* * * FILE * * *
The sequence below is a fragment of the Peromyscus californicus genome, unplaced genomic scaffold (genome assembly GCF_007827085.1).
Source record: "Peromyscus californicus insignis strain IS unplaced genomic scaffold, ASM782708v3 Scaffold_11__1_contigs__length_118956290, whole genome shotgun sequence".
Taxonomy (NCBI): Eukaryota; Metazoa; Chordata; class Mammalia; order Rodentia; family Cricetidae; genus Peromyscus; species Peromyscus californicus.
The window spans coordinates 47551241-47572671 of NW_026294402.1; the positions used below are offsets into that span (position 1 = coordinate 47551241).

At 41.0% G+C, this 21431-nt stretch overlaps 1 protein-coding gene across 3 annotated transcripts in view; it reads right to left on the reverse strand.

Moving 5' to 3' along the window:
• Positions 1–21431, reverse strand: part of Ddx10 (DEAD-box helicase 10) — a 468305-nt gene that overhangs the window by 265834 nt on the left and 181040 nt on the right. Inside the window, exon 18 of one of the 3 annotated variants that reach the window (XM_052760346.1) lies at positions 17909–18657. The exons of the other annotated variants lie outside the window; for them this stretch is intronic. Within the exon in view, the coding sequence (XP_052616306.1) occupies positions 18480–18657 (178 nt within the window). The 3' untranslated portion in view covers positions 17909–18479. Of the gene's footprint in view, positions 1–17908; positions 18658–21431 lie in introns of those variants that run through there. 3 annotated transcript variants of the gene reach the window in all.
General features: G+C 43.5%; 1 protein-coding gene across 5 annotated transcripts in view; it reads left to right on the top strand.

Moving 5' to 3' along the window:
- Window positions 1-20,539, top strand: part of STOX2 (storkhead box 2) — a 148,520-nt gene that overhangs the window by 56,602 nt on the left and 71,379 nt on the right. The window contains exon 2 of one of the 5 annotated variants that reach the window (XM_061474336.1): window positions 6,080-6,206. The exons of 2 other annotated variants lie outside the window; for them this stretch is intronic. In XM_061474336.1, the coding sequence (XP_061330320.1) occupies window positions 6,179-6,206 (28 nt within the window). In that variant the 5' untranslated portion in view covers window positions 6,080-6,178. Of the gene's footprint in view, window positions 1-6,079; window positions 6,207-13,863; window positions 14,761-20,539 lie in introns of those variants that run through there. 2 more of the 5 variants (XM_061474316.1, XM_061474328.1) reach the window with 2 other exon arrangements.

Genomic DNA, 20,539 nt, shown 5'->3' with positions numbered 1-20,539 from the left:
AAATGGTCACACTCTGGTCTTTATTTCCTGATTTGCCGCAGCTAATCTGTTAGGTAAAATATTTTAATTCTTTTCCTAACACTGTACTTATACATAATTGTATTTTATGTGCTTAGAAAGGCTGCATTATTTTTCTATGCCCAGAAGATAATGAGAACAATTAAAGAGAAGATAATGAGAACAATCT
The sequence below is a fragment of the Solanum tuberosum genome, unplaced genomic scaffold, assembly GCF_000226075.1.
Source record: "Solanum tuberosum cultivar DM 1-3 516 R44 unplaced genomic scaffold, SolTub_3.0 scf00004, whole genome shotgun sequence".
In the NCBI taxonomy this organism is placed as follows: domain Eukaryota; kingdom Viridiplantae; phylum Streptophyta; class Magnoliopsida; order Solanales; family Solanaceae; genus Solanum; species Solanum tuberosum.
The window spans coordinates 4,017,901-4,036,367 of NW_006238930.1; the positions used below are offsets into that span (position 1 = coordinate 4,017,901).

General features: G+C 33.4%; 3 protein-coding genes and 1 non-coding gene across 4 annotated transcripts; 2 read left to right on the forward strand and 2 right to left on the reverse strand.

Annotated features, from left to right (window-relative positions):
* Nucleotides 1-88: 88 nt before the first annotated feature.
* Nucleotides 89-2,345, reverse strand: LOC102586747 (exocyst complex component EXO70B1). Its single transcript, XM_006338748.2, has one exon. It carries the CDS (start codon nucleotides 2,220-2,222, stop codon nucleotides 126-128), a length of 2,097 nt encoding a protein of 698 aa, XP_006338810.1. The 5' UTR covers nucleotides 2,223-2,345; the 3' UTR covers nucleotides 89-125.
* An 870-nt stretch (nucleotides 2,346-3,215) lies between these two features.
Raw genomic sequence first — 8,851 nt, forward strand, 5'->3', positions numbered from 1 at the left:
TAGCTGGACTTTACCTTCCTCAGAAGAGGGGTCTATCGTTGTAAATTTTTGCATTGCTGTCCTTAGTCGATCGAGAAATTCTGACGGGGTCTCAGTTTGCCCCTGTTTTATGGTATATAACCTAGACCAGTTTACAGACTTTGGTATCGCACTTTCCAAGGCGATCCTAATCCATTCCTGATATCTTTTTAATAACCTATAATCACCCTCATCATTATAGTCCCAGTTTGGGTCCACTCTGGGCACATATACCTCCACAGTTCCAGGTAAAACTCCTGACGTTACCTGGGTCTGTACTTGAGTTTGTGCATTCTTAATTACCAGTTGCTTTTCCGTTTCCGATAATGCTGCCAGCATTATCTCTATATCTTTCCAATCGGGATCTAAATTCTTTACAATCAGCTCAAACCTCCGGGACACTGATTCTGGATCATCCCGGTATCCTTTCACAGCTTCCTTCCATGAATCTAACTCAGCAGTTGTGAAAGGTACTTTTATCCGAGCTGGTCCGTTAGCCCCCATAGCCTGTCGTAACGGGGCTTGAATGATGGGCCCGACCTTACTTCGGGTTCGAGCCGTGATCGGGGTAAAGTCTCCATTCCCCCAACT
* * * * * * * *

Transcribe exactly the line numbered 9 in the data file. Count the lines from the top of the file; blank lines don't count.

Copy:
Moving 5' to 3' along the window: